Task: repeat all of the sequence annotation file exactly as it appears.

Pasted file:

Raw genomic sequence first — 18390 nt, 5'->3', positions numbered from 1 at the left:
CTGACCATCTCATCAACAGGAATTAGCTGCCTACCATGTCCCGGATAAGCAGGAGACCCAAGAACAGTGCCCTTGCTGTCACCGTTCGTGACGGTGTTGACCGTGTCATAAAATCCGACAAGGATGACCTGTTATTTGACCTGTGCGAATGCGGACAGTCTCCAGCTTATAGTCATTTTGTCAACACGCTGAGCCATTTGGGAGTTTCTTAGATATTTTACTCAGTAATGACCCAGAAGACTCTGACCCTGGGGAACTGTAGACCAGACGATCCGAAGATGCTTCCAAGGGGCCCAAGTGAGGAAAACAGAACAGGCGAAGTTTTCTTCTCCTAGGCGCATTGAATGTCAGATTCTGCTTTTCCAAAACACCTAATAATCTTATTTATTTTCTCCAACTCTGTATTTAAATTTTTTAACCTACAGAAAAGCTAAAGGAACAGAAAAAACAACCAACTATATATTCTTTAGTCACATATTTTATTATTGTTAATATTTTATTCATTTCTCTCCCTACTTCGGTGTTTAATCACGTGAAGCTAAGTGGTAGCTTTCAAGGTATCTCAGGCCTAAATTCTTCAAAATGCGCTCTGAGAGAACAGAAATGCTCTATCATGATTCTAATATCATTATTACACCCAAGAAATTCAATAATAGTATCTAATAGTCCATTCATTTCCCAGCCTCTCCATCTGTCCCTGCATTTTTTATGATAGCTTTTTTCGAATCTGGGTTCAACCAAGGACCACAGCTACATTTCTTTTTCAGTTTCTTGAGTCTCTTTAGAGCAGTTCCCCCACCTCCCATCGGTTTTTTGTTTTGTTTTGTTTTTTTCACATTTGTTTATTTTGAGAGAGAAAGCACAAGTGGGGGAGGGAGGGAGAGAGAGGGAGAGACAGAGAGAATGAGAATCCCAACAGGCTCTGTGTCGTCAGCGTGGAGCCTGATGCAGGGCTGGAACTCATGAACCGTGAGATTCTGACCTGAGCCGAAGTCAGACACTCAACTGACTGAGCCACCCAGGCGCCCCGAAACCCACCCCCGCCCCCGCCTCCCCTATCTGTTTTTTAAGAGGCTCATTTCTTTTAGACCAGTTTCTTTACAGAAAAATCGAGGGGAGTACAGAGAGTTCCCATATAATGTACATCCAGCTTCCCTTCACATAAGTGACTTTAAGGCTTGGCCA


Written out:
Raw genomic sequence first — 18390 nt, 5'->3', positions numbered from 1 at the left:
CTGACCATCTCATCAACAGGAATTAGCTGCCTACCATGTCCCGGATAAGCAGGAGACCCAAGAACAGTGCCCTTGCTGTCACCGTTCGTGACGGTGTTGACCGTGTCATAAAATCCGACAAGGATGACCTGTTATTTGACCTGTGCGAATGCGGACAGTCTCCAGCTTATAGTCATTTTGTCAACACGCTGAGCCATTTGGGAGTTTCTTAGATATTTTACTCAGTAATGACCCAGAAGACTCTGACCCTGGGGAACTGTAGACCAGACGATCCGAAGATGCTTCCAAGGGGCCCAAGTGAGGAAAACAGAACAGGCGAAGTTTTCTTCTCCTAGGCGCATTGAATGTCAGATTCTGCTTTTCCAAAACACCTAATAATCTTATTTATTTTCTCCAACTCTGTATTTAAATTTTTTAACCTACAGAAAAGCTAAAGGAACAGAAAAAACAACCAACTATATATTCTTTAGTCACATATTTTATTATTGTTAATATTTTATTCATTTCTCTCCCTACTTCGGTGTTTAATCACGTGAAGCTAAGTGGTAGCTTTCAAGGTATCTCAGGCCTAAATTCTTCAAAATGCGCTCTGAGAGAACAGAAATGCTCTATCATGATTCTAATATCATTATTACACCCAAGAAATTCAATAATAGTATCTAATAGTCCATTCATTTCCCAGCCTCTCCATCTGTCCCTGCATTTTTTATGATAGCTTTTTTCGAATCTGGGTTCAACCAAGGACCACAGCTACATTTCTTTTTCAGTTTCTTGAGTCTCTTTAGAGCAGTTCCCCCACCTCCCATCGGTTTTTTGTTTTGTTTTGTTTTTTTCACATTTGTTTATTTTGAGAGAGAAAGCACAAGTGGGGGAGGGAGGGAGAGAGAGGGAGAGACAGAGAGAATGAGAATCCCAACAGGCTCTGTGTCGTCAGCGTGGAGCCTGATGCAGGGCTGGAACTCATGAACCGTGAGATTCTGACCTGAGCCGAAGTCAGACACTCAACTGACTGAGCCACCCAGGCGCCCCGAAACCCACCCCCGCCCCCGCCTCCCCTATCTGTTTTTTAAGAGGCTCATTTCTTTTAGACCAGTTTCTTTACAGAAAAATCGAGGGGAGTACAGAGAGTTCCCATATAATGTACATCCAGCTTCCCTTCACATAAGTGACTTTAAGGCTTGGCCA